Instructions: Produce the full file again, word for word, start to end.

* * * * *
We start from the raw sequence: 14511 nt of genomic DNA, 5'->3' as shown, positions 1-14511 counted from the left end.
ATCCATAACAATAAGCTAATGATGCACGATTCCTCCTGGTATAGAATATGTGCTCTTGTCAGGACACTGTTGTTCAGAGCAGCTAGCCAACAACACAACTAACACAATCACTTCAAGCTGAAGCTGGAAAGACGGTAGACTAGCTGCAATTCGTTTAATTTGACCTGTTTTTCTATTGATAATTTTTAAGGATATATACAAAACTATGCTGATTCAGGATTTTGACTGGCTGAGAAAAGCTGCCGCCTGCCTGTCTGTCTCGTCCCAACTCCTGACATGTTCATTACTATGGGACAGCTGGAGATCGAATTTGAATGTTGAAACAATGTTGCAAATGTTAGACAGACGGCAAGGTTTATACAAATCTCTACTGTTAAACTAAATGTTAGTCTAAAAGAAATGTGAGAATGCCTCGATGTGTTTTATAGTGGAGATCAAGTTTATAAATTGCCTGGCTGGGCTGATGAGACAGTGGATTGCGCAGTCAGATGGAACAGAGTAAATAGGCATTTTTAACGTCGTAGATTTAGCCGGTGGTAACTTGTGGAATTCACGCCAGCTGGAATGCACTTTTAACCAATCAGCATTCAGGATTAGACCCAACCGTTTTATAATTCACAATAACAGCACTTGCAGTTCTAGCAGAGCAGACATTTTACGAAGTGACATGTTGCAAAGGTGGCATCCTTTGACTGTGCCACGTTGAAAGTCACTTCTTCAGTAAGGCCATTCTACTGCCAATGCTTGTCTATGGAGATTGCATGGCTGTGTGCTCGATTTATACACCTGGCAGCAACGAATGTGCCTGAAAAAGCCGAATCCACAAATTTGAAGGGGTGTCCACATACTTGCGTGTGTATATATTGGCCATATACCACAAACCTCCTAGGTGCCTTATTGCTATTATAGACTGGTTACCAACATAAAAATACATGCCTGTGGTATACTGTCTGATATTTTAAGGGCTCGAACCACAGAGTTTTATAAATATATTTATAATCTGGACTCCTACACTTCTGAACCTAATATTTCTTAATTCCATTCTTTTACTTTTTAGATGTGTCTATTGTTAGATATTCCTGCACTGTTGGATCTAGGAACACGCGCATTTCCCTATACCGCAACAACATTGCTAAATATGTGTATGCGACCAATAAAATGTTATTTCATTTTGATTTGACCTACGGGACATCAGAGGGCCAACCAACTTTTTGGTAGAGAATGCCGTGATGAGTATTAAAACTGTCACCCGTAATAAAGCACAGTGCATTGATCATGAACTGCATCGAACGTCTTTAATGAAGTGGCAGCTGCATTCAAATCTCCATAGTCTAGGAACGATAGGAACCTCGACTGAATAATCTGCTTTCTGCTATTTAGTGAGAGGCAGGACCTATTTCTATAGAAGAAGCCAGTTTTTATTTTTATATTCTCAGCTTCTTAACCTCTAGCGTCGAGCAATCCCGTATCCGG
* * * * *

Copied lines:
We start from the raw sequence: 14511 nt of genomic DNA, 5'->3' as shown, positions 1-14511 counted from the left end.
ATCCATAACAATAAGCTAATGATGCACGATTCCTCCTGGTATAGAATATGTGCTCTTGTCAGGACACTGTTGTTCAGAGCAGCTAGCCAACAACACAACTAACACAATCACTTCAAGCTGAAGCTGGAAAGACGGTAGACTAGCTGCAATTCGTTTAATTTGACCTGTTTTTCTATTGATAATTTTTAAGGATATATACAAAACTATGCTGATTCAGGATTTTGACTGGCTGAGAAAAGCTGCCGCCTGCCTGTCTGTCTCGTCCCAACTCCTGACATGTTCATTACTATGGGACAGCTGGAGATCGAATTTGAATGTTGAAACAATGTTGCAAATGTTAGACAGACGGCAAGGTTTATACAAATCTCTACTGTTAAACTAAATGTTAGTCTAAAAGAAATGTGAGAATGCCTCGATGTGTTTTATAGTGGAGATCAAGTTTATAAATTGCCTGGCTGGGCTGATGAGACAGTGGATTGCGCAGTCAGATGGAACAGAGTAAATAGGCATTTTTAACGTCGTAGATTTAGCCGGTGGTAACTTGTGGAATTCACGCCAGCTGGAATGCACTTTTAACCAATCAGCATTCAGGATTAGACCCAACCGTTTTATAATTCACAATAACAGCACTTGCAGTTCTAGCAGAGCAGACATTTTACGAAGTGACATGTTGCAAAGGTGGCATCCTTTGACTGTGCCACGTTGAAAGTCACTTCTTCAGTAAGGCCATTCTACTGCCAATGCTTGTCTATGGAGATTGCATGGCTGTGTGCTCGATTTATACACCTGGCAGCAACGAATGTGCCTGAAAAAGCCGAATCCACAAATTTGAAGGGGTGTCCACATACTTGCGTGTGTATATATTGGCCATATACCACAAACCTCCTAGGTGCCTTATTGCTATTATAGACTGGTTACCAACATAAAAATACATGCCTGTGGTATACTGTCTGATATTTTAAGGGCTCGAACCACAGAGTTTTATAAATATATTTATAATCTGGACTCCTACACTTCTGAACCTAATATTTCTTAATTCCATTCTTTTACTTTTTAGATGTGTCTATTGTTAGATATTCCTGCACTGTTGGATCTAGGAACACGCGCATTTCCCTATACCGCAACAACATTGCTAAATATGTGTATGCGACCAATAAAATGTTATTTCATTTTGATTTGACCTACGGGACATCAGAGGGCCAACCAACTTTTTGGTAGAGAATGCCGTGATGAGTATTAAAACTGTCACCCGTAATAAAGCACAGTGCATTGATCATGAACTGCATCGAACGTCTTTAATGAAGTGGCAGCTGCATTCAAATCTCCATAGTCTAGGAACGATAGGAACCTCGACTGAATAATCTGCTTTCTGCTATTTAGTGAGAGGCAGGACCTATTTCTATAGAAGAAGCCAGTTTTTATTTTTATATTCTCAGCTTCTTAACCTCTAGCGTCGAGCAATCCCGTATCCGG